But this doesn’t mean that there isn’t room for improvement. There is a vast myriad of Muslim icons across Islamic history (from the time of Prophet Muhammad (PBUH)) and beyond, and it is worth to seek inspiration from all of them for the global ummah to move forwards.

Iconic Muslims of literacy

The first university ever founded – the University of al-Qarawiyyin, Morocco  was founded by a Muslim woman by the name of Fatima al-Fihri in 859.

Zayd ibn Thabit (may Allah be pleased with him) was turned away from the Battle of Badr by the Prophet (PBUH) himself, due to his age – he was too young to fight in battle – but later on joined the Muslim army for later expeditions. However, it was also in this wisdom that he had a higher calling as his contribution to the developing ummah. 

Zayd was honored with the role of writing down the Qur’anic verses during their revelation. This nurtured Zayd into an expert in the Qur’an, as he bound the different surahs into a single volume. While this was only done during the later caliphates, it was through Zayd’s experience and expertise that this could be done seamlessly without the guidance of Prophet Muhammad (PBUH).

Zayd ibn Thabit thus became one of the foremost authorities on the Quran, so much so that Umar ibn al-Khattab (may Allah be pleased with him) mentioned to whoever who wanted to ask about the Qur’an, should go to Zayd for clarification.

While Zayd was no stranger amongst the male reciters of the Qur’an, the female companions presented Umm Salamah, Hafsah binti Umar, and Aisha binti Abu Bakr, who were well versed with the entire scripture.

Another Hafsah – Hafsah binti Sereen  – was also known as a prime authority of literacy. Hafsa was the freed slave of Anas ibn Malik and was known to have memorized the Holy Qur’an at a tender age of 12. Besides committing the entire scripture to heart, Hafsah, a lioness of the deen, was also a muhaddithah (narrator of ahadeeth); and a faqeehah (Islamic jurist). Imagine the amount of knowledge she carried around during her lifetime. As a beacon of Islamic knowledge, many of the sahabah came to her for consult, and until today, she is recognised as an authentic narrator of all authentic Hadith.

Another iconic companion, Abu ad-Dardaa’, was also known for his wealth of knowledge and steadfast piety. Due to his passion for the deen, he was determined to raise an orphan girl, known as Umm ad-Dardaa’, as a scholar of their times. Umm ad-Dardaa’ would accompany Abu ad-Dardaa’ to all circles of knowledge and worship, absorbing all the knowledge of the scholars before puberty. Later on, she would sit in the rows of women to continue her studies. All of this paid off, as she went on to teach in the Grand Mosque of Damascus, as an older woman.

What we know of the companions such as Zayd, Hafsah, and Umm ad-Dardaa’, (amongst others), is that they were well-exposed to literacy at a young and impressionable age when keenness to learn of their religion never wavered. They also had great mentors who were determined to keep the flames of knowledge alive.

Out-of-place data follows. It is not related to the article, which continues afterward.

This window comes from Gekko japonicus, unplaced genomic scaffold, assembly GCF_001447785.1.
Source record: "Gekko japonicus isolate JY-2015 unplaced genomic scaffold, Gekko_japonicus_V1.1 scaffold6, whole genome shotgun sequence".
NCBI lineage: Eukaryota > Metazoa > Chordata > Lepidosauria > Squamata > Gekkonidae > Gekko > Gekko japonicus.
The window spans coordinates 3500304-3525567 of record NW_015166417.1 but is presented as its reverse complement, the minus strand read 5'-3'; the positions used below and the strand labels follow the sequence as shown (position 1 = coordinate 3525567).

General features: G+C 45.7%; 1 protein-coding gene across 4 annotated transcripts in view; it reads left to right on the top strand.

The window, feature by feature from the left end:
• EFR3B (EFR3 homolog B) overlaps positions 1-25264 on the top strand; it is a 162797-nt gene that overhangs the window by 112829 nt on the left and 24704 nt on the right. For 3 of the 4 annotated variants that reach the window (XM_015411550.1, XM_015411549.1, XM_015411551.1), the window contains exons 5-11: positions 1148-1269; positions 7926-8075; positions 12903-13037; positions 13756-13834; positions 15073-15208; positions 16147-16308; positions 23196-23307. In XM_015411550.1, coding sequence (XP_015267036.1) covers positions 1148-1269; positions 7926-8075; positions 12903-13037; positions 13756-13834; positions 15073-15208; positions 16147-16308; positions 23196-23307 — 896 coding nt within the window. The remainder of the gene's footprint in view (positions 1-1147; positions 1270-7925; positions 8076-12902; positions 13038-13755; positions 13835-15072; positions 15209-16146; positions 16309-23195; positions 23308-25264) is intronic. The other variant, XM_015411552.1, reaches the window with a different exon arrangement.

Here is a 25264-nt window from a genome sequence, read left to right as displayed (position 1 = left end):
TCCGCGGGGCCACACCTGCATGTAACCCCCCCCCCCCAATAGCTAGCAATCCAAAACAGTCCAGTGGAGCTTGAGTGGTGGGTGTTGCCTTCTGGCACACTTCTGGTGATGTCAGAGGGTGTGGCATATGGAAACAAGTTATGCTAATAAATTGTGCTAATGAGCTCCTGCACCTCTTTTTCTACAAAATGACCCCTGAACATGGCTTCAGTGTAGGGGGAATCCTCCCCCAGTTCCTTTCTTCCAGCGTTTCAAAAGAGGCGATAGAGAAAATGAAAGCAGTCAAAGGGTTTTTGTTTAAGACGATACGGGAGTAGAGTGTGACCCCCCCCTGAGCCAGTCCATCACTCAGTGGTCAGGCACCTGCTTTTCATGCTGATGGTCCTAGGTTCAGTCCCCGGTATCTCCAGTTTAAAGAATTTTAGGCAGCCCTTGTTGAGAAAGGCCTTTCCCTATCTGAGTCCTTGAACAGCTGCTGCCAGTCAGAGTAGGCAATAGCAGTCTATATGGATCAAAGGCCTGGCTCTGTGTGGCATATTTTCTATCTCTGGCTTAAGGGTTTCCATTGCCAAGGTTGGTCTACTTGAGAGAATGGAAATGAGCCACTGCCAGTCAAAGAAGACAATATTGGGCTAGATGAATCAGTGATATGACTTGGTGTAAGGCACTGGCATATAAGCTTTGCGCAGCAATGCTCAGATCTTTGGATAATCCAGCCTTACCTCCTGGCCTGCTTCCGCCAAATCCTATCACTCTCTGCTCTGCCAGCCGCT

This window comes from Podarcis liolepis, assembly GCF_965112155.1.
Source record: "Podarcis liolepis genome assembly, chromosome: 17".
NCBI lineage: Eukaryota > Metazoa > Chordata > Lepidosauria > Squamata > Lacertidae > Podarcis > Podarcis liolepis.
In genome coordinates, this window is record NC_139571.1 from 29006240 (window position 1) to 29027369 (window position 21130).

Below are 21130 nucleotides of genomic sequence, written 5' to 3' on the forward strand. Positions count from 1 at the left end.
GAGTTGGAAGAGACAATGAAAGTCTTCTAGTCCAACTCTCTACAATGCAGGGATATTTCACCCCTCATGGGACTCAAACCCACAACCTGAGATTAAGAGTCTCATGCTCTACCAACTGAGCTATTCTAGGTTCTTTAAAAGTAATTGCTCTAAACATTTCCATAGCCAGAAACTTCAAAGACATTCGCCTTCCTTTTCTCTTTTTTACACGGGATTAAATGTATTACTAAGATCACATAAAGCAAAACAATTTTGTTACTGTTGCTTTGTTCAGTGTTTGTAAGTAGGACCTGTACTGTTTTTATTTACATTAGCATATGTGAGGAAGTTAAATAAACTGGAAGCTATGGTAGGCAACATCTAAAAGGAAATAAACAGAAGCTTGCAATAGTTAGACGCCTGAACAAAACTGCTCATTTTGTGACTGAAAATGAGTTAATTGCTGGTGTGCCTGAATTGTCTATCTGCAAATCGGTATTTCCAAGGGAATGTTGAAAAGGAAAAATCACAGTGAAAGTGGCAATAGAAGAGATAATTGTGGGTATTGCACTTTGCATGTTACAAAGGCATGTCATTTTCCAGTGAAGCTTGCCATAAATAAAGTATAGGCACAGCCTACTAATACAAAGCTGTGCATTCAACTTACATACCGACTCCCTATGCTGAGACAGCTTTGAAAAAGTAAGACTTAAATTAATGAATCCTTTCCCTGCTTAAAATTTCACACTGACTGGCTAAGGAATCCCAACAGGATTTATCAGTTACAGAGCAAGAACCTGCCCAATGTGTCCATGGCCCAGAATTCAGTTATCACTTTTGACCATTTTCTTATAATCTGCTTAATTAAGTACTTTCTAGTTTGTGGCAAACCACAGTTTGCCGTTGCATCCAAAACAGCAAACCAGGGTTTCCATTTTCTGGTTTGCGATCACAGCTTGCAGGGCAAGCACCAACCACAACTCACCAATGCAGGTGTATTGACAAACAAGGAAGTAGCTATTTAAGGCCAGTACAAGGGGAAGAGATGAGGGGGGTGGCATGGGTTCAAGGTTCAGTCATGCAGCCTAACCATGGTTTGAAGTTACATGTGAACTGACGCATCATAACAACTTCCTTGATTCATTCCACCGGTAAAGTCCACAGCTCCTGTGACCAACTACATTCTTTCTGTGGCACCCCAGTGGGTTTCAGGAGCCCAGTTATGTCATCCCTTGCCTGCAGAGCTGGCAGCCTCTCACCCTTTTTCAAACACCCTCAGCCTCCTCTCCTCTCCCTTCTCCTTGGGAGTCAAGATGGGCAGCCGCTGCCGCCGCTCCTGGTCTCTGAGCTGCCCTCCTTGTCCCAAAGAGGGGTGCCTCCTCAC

Besides the vibrant scholarly community of women of the Prophet’s time, it is also known that the first university ever founded – the University of al-Qarawiyyin or al-Karaouine, located in Fes, Morocco – was founded by a Muslim woman by the name of Fatima al-Fihri in 859, with an associated school, or madrasah, which subsequently became one of the leading spiritual and educational centers of the historic Muslim world. The institution is also recognised by the Guinness Book of Records and UNESCO alike and was incorporated into Morocco’s modern state university system in 1963, offering courses outside the realm of Islamic studies.

Another recently-known exemplary woman by the name of Umm as-Sa’ad, was born in 1925 and memorized the Qur’an by the age of 15. She became a mentor for Qur’anic recitation in her 20s, when it was found that she had the shortest chain of recitation to the Prophet Muhammad (saw). She went on to teach over 100,000 students of the Qur’an before recently passing away.

Using the past to move forwards

Education is the key to eradicating global poverty, and there needs to be initiatives rolled out by multiple bodies, governments, schools, as well as individuals. Cohesively, these initiatives need be positioned through an outreach that will benefit those who are in need. With an overwhelming cry to combat illiteracy, especially in developing countries, it also falls upon the Muslim communities to look into projects that will help alleviate this burden upon society.

Looking back and glorifying Muslim icons of the past bears no service to the Muslim community, but finding inspiration in the same, learning from their struggles, and embodying zeal and determination scholarly Muslims who left their legacies, will – and in turn, will benefit individuals, their families, and communities as a whole.

Maria Zain is a home-educating mother of 5 little children and a certified Childbirth Educator (AMANI Birth Institute), living in the UK. She often finds herself writing about natural birth and parenting, and has a passion for homeschooling and autonomous learning. Besides her work for OnIslam, she has also been published in Saudi Life (KSA), DinarStandard (USA), SISTERS Magazine (UK), Discovery Magazine (UK), and several publications in her home-country, Malaysia. onislam.net